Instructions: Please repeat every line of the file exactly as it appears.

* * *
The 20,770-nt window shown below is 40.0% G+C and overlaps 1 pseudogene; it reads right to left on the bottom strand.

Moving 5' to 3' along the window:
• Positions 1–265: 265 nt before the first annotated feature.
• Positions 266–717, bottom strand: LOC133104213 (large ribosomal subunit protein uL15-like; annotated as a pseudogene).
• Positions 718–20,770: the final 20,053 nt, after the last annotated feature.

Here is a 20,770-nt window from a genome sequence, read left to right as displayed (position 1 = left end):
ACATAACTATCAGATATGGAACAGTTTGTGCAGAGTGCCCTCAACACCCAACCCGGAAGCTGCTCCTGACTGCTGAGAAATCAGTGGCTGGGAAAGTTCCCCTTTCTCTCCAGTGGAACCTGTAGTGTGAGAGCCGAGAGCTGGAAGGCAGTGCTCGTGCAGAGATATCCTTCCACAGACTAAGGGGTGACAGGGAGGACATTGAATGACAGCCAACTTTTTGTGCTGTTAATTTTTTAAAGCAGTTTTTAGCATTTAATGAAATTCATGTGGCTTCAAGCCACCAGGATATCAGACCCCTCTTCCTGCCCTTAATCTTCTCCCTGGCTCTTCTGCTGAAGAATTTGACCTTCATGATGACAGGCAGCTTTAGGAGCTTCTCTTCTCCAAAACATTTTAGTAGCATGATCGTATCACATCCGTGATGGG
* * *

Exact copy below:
The 20,770-nt window shown below is 40.0% G+C and overlaps 1 pseudogene; it reads right to left on the bottom strand.

Moving 5' to 3' along the window:
• Positions 1–265: 265 nt before the first annotated feature.
• Positions 266–717, bottom strand: LOC133104213 (large ribosomal subunit protein uL15-like; annotated as a pseudogene).
• Positions 718–20,770: the final 20,053 nt, after the last annotated feature.

Here is a 20,770-nt window from a genome sequence, read left to right as displayed (position 1 = left end):
ACATAACTATCAGATATGGAACAGTTTGTGCAGAGTGCCCTCAACACCCAACCCGGAAGCTGCTCCTGACTGCTGAGAAATCAGTGGCTGGGAAAGTTCCCCTTTCTCTCCAGTGGAACCTGTAGTGTGAGAGCCGAGAGCTGGAAGGCAGTGCTCGTGCAGAGATATCCTTCCACAGACTAAGGGGTGACAGGGAGGACATTGAATGACAGCCAACTTTTTGTGCTGTTAATTTTTTAAAGCAGTTTTTAGCATTTAATGAAATTCATGTGGCTTCAAGCCACCAGGATATCAGACCCCTCTTCCTGCCCTTAATCTTCTCCCTGGCTCTTCTGCTGAAGAATTTGACCTTCATGATGACAGGCAGCTTTAGGAGCTTCTCTTCTCCAAAACATTTTAGTAGCATGATCGTATCACATCCGTGATGGG